There is a place called "Crystal City" in the Metro DC area but this isn't it. I created this imaginary cityscape using forms from real quartz crystals, something that a lot of modern architects do. I also included the John Hancock tower from Chicago, visible at right. My Chicago architectural experience of mid-2000 had a major influence on my art. I added a thunderstorm to further evoke the turbulent weather of the Windy City. I'd love to go there again.
I've got a question for my little handful of viewers, some of whom collect art. This picture was done in 2000 for a specific art show at Philcon, the Philadelphia regional science fiction convention. I took extra time and did a whole series of pieces in traditional and mixed media, all small and experimental. Most of these pieces sold, but for modest prices (under $50). I am currently debating whether to enter an upcoming convention art show at Balticon. But this is 13 years later and a lot has changed with me. I still work with conventional media when the client wants it but I also do a lot of digital work now. But most of all, I have my day job which I didn't have in 2000 and is currently taking up a large amount of my time. My question is, should I again do this time-consuming job of preparing small originals for a convention where I will not sell enough work to pay for my expenses? Would collectors pay for prints of digital work? In my experience, collectors will buy them, but they won't pay as much for a print of a digital work as they would if the piece were done in "artisanal" hand done media. The collectors do not take into account (maybe they don't know) the fact that making a really good digital piece takes just as much time as doing a "conventionally" done piece.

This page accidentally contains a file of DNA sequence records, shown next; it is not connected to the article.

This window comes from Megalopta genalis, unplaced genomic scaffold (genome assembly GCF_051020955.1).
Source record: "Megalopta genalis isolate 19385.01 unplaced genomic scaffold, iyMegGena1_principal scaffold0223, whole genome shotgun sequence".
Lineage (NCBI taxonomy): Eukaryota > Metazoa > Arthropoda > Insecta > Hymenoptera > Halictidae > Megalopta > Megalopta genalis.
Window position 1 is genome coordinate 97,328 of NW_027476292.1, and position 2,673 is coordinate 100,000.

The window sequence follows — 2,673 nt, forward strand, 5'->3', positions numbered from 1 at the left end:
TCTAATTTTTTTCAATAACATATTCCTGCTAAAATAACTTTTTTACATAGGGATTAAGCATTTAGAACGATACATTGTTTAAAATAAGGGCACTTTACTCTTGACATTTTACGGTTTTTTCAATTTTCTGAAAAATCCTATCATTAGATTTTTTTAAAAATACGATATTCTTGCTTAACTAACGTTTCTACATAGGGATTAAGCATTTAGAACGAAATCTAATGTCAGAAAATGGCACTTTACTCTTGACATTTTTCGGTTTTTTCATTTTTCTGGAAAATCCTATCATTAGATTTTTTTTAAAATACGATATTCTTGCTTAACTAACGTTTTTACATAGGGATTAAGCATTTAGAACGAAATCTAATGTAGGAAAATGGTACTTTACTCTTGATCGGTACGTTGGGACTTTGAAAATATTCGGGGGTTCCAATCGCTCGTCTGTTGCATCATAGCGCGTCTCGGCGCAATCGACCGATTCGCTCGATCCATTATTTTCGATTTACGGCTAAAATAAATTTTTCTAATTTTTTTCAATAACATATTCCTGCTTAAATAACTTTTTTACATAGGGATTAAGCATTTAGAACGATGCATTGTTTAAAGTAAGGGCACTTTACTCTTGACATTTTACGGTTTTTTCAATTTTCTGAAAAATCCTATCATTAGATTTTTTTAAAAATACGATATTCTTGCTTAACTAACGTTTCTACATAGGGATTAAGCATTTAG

This production of small originals for shows is also more like amateur art than professional work, which I am still seeking. I know that many of my fellow artists are in the same quandary as I am. If it were my decision I would do digital work and attempt to sell prints, even if they were for a lower price, but that would not pay for my expenses staying at the convention. Any thoughts from By-Product readers?
"Crystal City Storm" is mixed media on dark grey paper, 7" x 10", November 2000.